Use this URL to cite or link to this record in EThOS: https://ethos.bl.uk/OrderDetails.do?uin=uk.bl.ethos.797587
Title: Epigenetic reprogramming and mitotic chromosome structure
Author: Kohler, Anne-Celine
ISNI:       0000 0004 8504 5389
Awarding Body: Imperial College London
Current Institution: Imperial College London
Date of Award: 2018
Availability of Full Text:
Access from EThOS:
Access from Institution:
Abstract:
The epigenetic memory of a cells defines its identity. Upon reprogramming towards pluripotency a somatic cell undergoes epigenetic remodeling in order to become pluripotent. The work I am presenting here is divided into two parts. In the first part, I am using cell fusion mediated reprogramming to investigate Xi reactivation, a typical example of epigenetic remodeling, as well as how ploidy affects reprogramming efficiency. Among all the technique established for in vitro reprogramming towards pluripotency, cell fusion has the advantage of allowing us to study early events of reprogramming as well as having a higher efficiency compared to induced Pluripotent Stem cells (iPS). Despites intensive research on the molecular mechanisms and the epigenetic changes leading a somatic cell towards pluripotency, a lot remain unanswered. In this thesis, I showed that somatic cells were able to reprogram towards pluripotency and that some X-linked genes were reactivated upon reprogramming. I also demonstrated that haploid Embryonic Stem cells (ES) cells are able to reprogram somatic cells with a lower potential compared to diploid ES cells. This low reprogramming potential can be partially rescued by overexpression of Nanog. In the second part of my thesis, I focused on setting up a technique to visualize chromatin and aimed at studying the structure of mitotic chromosomes 19 using high resolution microscopy techniques such as Structured Illumination Microscopy (SIM) and cryo-Electron Microscopy (cryo-EM). Higher order chromatin structure remains unknown in mitosis. During mitosis, chromatin become highly compacted to form a mitotic chromosome. In order to isolate a specific chromosome (chromosome 19), first I reestablished flow karyotyping technique to sort the chromosomes 19. I also showed that chromosomes after sorting retained a certain degree of compaction as well as protein important for centromeric integrity such as Centromere Protein A (CENPA). To validate the isolation of mitotic chromosomes and the use of cryo-EM in chromosomes structure analysis, I assessed the compaction of mitotic chromosomes 19 upon loss of cohesin. Chromosomes 19 lacking Rad21 cohesin subunit possess a larger area and their chromatin looked more decondensed compared to mitotic chromosomes 19 with cohesin. This promising tool could be used in the future to study how epigenetic modifications affect chromatin structure.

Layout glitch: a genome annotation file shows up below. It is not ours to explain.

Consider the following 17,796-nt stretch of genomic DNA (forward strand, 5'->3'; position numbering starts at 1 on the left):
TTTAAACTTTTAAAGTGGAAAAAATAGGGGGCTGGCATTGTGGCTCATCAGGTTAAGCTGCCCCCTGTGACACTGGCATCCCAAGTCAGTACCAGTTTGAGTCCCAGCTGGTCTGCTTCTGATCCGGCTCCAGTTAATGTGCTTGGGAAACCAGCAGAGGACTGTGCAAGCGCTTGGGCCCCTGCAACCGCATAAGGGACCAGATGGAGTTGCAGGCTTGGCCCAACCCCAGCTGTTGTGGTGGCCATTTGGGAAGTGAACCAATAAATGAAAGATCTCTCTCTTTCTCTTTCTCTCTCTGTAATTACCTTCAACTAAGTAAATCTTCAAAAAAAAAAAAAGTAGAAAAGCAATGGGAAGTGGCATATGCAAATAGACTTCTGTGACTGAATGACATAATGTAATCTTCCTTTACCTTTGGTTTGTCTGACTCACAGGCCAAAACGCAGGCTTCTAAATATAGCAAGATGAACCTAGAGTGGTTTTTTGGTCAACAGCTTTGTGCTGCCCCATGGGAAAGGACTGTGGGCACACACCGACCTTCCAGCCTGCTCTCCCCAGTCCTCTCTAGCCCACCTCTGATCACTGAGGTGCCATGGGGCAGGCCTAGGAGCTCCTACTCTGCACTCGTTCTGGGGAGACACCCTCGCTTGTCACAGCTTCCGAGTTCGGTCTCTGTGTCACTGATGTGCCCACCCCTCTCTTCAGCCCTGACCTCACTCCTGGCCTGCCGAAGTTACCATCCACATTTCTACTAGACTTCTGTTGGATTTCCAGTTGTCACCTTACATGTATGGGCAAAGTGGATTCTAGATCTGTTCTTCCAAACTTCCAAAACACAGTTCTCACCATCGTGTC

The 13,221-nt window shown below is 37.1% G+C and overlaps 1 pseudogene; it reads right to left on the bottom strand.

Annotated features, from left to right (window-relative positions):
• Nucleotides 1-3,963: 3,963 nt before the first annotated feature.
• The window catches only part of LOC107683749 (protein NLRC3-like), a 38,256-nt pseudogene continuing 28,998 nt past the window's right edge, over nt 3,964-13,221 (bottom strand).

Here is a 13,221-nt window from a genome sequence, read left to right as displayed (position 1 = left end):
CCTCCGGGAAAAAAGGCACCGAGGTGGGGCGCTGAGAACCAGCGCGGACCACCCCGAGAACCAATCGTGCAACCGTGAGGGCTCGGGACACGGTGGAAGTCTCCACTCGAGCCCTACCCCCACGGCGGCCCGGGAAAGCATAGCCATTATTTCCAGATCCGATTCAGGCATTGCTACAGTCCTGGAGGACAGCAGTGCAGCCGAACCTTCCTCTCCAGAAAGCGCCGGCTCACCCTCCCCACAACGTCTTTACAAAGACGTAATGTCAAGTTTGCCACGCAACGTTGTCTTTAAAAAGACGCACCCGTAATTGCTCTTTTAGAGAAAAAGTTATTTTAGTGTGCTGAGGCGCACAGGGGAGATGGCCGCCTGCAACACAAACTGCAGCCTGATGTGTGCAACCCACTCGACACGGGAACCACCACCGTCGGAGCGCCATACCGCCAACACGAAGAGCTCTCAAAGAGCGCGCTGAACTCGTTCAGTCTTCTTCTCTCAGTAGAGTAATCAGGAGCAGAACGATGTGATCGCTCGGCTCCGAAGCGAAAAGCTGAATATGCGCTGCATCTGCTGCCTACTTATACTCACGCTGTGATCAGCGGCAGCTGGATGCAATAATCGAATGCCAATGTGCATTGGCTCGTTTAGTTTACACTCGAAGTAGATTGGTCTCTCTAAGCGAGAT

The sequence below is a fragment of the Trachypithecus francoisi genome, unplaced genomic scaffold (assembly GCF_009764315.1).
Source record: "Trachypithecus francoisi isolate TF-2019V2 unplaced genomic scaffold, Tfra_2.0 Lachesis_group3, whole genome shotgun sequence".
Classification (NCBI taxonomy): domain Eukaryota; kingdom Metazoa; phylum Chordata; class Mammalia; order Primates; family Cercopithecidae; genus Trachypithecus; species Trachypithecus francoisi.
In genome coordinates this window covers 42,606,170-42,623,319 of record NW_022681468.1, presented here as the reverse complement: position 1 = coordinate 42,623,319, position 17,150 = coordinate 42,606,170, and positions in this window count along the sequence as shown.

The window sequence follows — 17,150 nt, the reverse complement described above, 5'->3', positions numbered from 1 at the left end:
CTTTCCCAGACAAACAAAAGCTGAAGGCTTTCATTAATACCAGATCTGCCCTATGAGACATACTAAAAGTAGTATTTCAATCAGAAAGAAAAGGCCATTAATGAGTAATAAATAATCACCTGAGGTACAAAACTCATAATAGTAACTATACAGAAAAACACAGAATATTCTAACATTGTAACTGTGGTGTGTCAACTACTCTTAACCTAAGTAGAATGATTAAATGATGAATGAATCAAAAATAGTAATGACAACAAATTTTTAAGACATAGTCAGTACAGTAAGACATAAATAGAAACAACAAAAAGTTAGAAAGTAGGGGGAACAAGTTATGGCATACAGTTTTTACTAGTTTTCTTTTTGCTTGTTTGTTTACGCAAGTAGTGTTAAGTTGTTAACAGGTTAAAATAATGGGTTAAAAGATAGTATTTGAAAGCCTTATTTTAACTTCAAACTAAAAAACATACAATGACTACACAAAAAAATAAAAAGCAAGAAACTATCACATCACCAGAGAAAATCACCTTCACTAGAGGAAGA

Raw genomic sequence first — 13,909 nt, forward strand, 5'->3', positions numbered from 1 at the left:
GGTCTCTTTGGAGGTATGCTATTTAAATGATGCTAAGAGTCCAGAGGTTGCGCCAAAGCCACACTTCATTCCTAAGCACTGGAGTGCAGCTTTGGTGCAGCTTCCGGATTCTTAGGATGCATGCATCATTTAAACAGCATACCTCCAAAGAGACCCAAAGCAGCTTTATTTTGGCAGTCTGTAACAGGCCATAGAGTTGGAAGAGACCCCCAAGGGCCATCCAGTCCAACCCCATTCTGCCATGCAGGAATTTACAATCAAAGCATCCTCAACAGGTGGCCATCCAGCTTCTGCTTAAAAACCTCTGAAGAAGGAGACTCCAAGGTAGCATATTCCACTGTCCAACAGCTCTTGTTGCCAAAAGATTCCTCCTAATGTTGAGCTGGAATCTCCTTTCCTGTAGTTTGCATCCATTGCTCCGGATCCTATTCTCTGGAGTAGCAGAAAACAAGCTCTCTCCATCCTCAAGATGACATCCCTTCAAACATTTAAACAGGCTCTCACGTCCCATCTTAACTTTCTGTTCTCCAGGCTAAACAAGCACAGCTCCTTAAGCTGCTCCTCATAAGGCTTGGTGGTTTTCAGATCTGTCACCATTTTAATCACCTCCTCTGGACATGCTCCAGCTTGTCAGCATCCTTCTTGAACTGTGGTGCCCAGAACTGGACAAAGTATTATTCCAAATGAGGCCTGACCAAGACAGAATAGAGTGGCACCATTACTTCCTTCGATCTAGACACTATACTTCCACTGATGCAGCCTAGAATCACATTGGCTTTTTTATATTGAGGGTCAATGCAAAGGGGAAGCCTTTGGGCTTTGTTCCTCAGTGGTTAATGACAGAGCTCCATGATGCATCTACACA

Supervisor: Fisher, Amanda Sponsor: Not available
Qualification Name: Thesis (Ph.D.) Qualification Level: Doctoral
EThOS ID: uk.bl.ethos.797587  DOI:
Share: